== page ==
The gladiator games lasted for nearly a thousand years, reaching their peak between the 1st century BC and the 2nd century AD.
The games finally declined during the early 5th century after the adoption of Christianity as state church of the Roman Empire in 380, although beast hunts (venationes) continued into the 6th century.
Ten years later, Scipio Africanus gave a commemorative munus in Iberia for his father and uncle, casualties in the Punic Wars.
High status non-Romans, and possibly Romans too, volunteered as his gladiators.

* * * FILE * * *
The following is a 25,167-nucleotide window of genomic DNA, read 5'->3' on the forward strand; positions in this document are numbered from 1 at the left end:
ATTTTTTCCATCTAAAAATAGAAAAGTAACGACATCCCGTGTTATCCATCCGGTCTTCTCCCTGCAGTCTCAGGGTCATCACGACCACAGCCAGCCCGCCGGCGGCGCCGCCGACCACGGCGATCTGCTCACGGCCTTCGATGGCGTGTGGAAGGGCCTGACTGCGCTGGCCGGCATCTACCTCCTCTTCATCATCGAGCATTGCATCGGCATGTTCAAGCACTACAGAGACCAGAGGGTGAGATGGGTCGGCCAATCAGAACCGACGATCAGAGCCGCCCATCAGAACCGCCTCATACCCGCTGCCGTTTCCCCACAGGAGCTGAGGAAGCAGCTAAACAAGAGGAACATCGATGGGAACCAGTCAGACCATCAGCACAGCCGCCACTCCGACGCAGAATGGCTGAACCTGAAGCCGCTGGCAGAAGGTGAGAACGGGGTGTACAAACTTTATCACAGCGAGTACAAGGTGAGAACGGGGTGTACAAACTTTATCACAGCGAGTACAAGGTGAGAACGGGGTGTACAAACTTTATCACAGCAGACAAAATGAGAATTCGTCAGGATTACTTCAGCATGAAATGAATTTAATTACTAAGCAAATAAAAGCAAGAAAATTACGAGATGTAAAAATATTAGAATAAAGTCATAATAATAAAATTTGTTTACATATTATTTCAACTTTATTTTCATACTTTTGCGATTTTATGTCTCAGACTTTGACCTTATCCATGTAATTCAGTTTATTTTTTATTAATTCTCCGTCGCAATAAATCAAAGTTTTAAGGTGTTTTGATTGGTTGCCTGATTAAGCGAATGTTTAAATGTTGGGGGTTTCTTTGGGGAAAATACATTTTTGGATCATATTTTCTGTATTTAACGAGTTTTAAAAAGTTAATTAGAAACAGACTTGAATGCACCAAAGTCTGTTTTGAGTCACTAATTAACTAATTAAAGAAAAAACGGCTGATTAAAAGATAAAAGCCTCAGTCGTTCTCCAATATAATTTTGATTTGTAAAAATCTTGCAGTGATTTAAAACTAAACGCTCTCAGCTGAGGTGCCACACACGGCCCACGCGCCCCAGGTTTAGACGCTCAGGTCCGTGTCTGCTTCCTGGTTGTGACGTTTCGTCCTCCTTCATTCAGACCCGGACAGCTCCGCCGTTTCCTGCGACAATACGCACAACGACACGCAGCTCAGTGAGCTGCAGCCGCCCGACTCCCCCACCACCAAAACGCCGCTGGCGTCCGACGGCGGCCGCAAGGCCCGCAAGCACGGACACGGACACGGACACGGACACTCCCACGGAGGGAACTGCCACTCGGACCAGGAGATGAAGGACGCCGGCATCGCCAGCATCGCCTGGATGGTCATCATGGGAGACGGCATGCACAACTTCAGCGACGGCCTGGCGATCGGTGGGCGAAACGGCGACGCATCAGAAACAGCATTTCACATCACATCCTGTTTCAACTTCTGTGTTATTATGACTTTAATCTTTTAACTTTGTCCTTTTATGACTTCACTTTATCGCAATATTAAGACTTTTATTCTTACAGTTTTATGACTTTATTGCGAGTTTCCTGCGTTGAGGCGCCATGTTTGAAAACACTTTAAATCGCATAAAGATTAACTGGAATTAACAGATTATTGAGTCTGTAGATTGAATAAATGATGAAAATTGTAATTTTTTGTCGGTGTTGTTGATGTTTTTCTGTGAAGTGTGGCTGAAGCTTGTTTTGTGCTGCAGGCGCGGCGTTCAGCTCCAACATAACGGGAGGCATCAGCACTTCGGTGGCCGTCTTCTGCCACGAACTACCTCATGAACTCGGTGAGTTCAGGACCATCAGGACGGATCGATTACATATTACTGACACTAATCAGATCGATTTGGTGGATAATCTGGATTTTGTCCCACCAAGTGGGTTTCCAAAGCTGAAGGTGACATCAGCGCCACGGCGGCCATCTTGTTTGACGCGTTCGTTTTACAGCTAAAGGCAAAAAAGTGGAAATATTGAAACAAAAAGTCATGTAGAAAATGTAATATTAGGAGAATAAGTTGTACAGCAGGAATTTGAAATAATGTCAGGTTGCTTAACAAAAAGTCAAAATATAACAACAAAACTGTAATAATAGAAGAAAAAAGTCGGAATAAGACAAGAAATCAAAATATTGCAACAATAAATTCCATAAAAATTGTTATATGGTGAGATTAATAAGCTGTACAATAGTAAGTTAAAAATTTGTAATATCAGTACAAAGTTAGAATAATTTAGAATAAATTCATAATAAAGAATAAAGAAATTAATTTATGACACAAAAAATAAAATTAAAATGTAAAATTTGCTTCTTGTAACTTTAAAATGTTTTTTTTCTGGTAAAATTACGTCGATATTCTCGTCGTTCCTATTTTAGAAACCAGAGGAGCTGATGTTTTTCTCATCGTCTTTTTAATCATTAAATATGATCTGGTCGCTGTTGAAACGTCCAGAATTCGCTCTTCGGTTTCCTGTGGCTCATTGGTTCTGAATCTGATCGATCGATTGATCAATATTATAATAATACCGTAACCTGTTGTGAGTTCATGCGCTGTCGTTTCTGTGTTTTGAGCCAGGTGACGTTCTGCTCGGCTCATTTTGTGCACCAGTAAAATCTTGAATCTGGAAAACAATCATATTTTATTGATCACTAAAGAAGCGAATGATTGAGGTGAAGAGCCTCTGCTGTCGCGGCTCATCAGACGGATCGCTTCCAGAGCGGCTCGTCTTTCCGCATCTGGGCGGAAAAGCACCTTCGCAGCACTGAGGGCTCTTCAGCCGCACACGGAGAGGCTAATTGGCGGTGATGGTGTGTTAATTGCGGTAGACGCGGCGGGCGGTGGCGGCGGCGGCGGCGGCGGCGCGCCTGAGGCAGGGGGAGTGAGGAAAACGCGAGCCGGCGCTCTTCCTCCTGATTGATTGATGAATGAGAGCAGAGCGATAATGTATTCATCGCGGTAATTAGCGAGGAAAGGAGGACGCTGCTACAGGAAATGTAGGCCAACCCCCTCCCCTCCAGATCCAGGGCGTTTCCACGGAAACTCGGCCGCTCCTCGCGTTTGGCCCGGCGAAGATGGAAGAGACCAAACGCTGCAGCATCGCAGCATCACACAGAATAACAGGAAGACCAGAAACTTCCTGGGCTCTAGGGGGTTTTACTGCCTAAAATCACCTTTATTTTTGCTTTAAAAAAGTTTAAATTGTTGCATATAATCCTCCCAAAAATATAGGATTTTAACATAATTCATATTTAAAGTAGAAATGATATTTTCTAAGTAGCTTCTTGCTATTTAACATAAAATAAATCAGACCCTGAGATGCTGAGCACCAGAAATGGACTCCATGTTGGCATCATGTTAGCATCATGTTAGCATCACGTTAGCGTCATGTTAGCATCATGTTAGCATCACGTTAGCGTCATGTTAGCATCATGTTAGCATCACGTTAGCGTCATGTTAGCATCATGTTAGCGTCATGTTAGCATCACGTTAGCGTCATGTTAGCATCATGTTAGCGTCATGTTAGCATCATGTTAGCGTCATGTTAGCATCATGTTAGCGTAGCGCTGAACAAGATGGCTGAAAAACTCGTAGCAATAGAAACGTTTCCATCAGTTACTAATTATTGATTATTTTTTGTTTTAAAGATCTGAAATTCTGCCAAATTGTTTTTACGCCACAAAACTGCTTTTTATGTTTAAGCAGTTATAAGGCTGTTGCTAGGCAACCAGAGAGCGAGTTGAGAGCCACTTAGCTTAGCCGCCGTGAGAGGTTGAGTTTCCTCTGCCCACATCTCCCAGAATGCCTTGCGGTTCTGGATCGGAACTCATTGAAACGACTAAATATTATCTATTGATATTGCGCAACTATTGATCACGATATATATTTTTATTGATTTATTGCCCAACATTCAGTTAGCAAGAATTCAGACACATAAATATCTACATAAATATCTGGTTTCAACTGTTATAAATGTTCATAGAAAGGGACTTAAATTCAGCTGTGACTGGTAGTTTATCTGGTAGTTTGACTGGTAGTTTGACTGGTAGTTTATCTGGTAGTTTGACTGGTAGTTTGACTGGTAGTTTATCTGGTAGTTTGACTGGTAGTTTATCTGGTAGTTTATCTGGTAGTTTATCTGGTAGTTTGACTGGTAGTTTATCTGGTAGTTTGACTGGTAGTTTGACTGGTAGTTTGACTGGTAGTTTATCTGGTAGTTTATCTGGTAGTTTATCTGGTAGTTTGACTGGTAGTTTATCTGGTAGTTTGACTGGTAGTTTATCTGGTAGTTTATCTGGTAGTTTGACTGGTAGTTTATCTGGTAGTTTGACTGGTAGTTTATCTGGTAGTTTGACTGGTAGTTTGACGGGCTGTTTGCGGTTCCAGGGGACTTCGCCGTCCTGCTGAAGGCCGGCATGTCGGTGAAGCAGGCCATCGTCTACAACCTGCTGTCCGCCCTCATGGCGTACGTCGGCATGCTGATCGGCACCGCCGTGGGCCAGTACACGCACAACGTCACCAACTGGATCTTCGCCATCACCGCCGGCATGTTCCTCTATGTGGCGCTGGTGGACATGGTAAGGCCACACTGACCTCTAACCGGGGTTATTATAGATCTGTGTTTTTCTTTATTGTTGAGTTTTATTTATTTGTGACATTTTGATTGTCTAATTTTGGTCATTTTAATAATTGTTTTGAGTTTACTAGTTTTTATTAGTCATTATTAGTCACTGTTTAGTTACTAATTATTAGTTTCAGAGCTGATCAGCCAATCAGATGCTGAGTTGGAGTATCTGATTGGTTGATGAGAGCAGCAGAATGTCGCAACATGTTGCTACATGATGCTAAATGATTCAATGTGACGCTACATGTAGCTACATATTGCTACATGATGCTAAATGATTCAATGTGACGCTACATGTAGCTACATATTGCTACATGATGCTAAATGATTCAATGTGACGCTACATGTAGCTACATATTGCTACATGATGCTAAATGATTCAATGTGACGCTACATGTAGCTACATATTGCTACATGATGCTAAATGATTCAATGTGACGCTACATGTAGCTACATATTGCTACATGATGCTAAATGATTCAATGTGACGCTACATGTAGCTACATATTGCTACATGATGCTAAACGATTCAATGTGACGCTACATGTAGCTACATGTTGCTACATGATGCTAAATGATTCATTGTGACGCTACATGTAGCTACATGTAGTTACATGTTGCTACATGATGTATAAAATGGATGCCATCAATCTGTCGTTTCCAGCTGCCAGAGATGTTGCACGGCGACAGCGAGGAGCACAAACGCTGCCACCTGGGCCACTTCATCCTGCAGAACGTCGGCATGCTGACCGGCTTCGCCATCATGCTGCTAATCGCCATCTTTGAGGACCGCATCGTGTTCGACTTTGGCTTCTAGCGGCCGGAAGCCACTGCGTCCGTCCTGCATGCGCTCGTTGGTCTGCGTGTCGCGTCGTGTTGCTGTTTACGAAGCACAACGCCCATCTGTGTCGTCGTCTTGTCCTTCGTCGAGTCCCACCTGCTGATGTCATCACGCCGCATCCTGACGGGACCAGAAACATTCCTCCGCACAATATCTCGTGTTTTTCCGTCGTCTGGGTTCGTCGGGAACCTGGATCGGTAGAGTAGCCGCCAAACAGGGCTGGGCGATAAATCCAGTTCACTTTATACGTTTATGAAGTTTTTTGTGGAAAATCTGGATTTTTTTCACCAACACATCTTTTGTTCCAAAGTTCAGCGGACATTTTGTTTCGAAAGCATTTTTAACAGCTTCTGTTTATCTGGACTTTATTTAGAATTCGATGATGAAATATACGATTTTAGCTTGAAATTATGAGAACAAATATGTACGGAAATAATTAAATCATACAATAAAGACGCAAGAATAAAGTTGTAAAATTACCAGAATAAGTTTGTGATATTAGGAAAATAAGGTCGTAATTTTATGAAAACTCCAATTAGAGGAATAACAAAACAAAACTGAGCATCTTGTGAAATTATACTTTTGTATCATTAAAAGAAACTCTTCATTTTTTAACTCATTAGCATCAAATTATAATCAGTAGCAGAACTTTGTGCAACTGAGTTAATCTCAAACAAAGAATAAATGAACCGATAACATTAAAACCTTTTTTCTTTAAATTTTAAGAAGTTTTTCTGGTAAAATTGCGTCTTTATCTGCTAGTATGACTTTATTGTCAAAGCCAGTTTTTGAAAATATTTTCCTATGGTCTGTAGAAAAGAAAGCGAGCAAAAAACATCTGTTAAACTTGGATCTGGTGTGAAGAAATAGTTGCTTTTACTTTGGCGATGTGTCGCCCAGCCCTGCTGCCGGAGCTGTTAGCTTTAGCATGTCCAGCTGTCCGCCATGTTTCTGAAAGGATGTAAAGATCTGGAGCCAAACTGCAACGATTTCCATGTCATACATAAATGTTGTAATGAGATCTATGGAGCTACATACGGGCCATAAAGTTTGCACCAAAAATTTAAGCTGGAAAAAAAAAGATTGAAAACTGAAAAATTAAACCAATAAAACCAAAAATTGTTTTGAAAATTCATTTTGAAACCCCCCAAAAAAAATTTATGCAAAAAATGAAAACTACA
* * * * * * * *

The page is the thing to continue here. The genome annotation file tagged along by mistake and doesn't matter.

"So there's the threat of Taliban attacker, and then there's there's insider attacks that's giving us some difficult as well," Col.
Part of the Zliten mosaic from Libya (Leptis Magna), about 2nd century AD.
Livy places the first Roman gladiator games (264 BC) in the early stage of Rome's First Punic War against Carthage, when Decimus Iunius Brutus Scaeva had three gladiator pairs fight to the death in Rome's "cattle market" Forum (Forum Boarium) to honor his dead father, Brutus Pera.